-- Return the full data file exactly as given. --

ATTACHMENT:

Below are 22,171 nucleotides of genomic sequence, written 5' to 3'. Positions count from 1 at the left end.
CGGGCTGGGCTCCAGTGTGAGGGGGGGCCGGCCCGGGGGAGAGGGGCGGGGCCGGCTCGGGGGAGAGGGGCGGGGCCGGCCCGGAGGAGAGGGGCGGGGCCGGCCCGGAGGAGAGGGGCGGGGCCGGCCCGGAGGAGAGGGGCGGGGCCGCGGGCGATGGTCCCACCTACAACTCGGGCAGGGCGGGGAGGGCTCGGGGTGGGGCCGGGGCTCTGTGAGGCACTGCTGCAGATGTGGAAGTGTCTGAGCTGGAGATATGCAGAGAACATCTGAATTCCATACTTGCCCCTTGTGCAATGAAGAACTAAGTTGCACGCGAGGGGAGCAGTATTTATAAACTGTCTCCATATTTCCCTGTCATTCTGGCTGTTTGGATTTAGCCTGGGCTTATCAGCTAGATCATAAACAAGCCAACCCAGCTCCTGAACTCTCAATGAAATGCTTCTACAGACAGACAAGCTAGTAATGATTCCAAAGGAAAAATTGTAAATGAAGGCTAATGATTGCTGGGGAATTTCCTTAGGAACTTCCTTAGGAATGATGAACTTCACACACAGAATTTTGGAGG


Below are 22,171 nucleotides of genomic sequence, written 5' to 3'. Positions count from 1 at the left end.
CGGGCTGGGCTCCAGTGTGAGGGGGGGCCGGCCCGGGGGAGAGGGGCGGGGCCGGCTCGGGGGAGAGGGGCGGGGCCGGCCCGGAGGAGAGGGGCGGGGCCGGCCCGGAGGAGAGGGGCGGGGCCGGCCCGGAGGAGAGGGGCGGGGCCGCGGGCGATGGTCCCACCTACAACTCGGGCAGGGCGGGGAGGGCTCGGGGTGGGGCCGGGGCTCTGTGAGGCACTGCTGCAGATGTGGAAGTGTCTGAGCTGGAGATATGCAGAGAACATCTGAATTCCATACTTGCCCCTTGTGCAATGAAGAACTAAGTTGCACGCGAGGGGAGCAGTATTTATAAACTGTCTCCATATTTCCCTGTCATTCTGGCTGTTTGGATTTAGCCTGGGCTTATCAGCTAGATCATAAACAAGCCAACCCAGCTCCTGAACTCTCAATGAAATGCTTCTACAGACAGACAAGCTAGTAATGATTCCAAAGGAAAAATTGTAAATGAAGGCTAATGATTGCTGGGGAATTTCCTTAGGAACTTCCTTAGGAATGATGAACTTCACACACAGAATTTTGGAGG